Thursday, November 13, 2014

Adventures in RCpp

I spent yesterday looking into using C++ within R as an environment for neural network simulations (NNs are the classic case where iteration n+1 depends on the output of iteration n, so they do not vectorize easily and hence tend to be rather slow in plain R). R's RCpp package is intended to make R and C++ integration easy. Looking promising so far, but this cartoon Charlotte Edmunds showed me is particularly apt :-)


  1. Bill Simpson writes:

    I guess you know about the byte code compiler, cmpfun().

    There are some exciting new implementations of R. While they all try
    to stick as closely as possible to the existing language definition,
    they improve speed by using ideas from modern interpreter design. The
    four most mature open-source projects are:

    pqR (pretty quick R) by Radford Neal. Built on top of R 2.15.0, it
    fixes many obvious performance issues, and provides better memory
    management and some support for automatic multithreading.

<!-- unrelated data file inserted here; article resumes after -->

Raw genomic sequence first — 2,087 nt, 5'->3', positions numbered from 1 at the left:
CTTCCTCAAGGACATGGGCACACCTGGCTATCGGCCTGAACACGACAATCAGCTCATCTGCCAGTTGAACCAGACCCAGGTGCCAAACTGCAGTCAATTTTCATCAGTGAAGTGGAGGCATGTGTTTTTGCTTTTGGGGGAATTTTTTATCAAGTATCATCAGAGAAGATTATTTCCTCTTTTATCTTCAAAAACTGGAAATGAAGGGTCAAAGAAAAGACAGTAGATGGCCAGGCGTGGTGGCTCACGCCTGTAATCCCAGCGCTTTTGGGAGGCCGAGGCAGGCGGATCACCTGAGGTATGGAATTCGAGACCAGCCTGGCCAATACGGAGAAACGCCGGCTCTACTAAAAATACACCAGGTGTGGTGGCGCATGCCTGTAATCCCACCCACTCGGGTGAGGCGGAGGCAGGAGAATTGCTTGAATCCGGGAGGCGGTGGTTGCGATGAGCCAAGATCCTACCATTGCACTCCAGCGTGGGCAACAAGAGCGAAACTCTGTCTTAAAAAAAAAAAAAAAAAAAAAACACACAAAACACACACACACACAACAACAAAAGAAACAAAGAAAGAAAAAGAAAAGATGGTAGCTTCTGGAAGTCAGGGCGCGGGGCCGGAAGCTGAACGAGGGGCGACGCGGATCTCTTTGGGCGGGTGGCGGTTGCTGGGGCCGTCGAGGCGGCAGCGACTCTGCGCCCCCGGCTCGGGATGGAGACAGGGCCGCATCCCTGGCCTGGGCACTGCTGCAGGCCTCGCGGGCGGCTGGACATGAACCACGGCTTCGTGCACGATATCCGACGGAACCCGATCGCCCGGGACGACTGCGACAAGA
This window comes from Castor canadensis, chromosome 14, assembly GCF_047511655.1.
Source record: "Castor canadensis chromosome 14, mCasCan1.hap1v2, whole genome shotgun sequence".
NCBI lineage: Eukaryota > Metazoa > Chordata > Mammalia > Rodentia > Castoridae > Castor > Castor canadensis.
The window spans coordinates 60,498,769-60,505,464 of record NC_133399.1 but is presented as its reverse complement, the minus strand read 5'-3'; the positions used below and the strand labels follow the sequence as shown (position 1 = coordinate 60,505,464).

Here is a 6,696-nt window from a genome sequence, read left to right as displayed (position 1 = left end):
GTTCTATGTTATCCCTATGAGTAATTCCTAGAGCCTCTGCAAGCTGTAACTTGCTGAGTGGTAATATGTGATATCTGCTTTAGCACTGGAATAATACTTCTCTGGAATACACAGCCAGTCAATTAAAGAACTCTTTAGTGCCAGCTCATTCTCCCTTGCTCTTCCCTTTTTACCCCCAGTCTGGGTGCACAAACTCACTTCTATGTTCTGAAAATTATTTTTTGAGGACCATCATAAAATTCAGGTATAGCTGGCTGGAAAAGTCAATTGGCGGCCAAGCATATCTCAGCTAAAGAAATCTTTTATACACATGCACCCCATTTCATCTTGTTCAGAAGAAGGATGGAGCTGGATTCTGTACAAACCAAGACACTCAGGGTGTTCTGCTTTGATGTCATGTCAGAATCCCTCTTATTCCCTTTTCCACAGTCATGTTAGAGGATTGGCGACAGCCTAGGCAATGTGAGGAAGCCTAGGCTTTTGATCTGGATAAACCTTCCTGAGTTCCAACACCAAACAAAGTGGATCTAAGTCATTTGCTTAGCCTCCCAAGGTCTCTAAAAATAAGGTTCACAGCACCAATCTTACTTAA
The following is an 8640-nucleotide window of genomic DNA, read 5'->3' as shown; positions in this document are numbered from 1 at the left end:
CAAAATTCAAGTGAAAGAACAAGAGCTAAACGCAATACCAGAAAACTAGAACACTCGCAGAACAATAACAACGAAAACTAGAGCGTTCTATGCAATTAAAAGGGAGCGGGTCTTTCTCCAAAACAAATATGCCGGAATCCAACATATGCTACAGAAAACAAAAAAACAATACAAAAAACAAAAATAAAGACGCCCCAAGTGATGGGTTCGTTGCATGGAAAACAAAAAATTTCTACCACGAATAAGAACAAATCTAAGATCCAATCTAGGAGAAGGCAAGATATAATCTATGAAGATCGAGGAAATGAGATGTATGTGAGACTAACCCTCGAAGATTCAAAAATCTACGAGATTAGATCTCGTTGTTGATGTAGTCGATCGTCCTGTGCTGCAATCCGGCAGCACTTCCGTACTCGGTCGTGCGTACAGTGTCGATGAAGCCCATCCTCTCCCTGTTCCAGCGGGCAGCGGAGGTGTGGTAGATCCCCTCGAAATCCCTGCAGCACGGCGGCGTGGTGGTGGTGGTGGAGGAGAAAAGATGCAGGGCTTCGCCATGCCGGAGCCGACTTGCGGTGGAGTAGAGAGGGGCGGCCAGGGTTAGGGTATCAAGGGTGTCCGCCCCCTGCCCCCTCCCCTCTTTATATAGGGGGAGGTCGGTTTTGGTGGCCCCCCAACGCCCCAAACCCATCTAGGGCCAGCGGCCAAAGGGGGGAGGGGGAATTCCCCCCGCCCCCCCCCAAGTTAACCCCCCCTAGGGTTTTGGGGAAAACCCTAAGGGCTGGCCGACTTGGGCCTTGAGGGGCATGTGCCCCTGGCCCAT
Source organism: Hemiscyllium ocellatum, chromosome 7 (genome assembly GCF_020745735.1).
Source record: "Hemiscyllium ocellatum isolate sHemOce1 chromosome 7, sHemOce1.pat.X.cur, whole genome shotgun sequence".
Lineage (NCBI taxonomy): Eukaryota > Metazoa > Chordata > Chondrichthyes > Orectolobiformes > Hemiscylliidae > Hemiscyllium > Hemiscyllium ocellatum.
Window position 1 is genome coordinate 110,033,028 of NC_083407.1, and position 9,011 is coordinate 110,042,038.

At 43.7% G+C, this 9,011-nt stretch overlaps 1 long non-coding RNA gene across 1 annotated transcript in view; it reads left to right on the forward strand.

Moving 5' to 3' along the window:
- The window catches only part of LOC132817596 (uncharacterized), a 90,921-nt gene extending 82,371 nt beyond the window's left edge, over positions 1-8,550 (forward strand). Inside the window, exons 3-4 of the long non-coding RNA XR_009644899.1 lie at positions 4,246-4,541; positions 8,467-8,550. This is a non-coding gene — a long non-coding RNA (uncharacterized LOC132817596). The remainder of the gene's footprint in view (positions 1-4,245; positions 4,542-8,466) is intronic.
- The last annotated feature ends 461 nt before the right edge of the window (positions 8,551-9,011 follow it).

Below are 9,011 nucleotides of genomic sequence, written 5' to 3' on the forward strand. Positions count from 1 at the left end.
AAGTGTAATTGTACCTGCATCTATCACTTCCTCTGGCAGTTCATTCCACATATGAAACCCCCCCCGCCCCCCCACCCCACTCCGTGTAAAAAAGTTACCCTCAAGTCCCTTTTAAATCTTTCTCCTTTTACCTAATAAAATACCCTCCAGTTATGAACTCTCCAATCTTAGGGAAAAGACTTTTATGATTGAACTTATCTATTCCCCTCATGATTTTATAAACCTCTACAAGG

Renjin by BeDataDriven. Renjin uses the Java virtual machine, and
    has an extensive test suite.

    FastR by a team from Purdue. FastR is similar to Renjin, but it
    makes more ambitious optimisations and is somewhat less mature.

    Riposte by Justin Talbot and Zachary DeVito. Riposte is
    experimental and ambitious. For the parts of R it implements, it is
    extremely fast. Riposte is described in more detail in Riposte: A
    Trace-Driven Compiler and Parallel VM for Vector Code in R.

    These are roughly ordered from most practical to most ambitious.

  2. Bill also writes - The last option I'll mention is called Julia. Julia is more similar to Matlab than to R. However some R people are getting involved, including such notables as Douglas Bates. It can be very fast, about 1/2 as fast as C.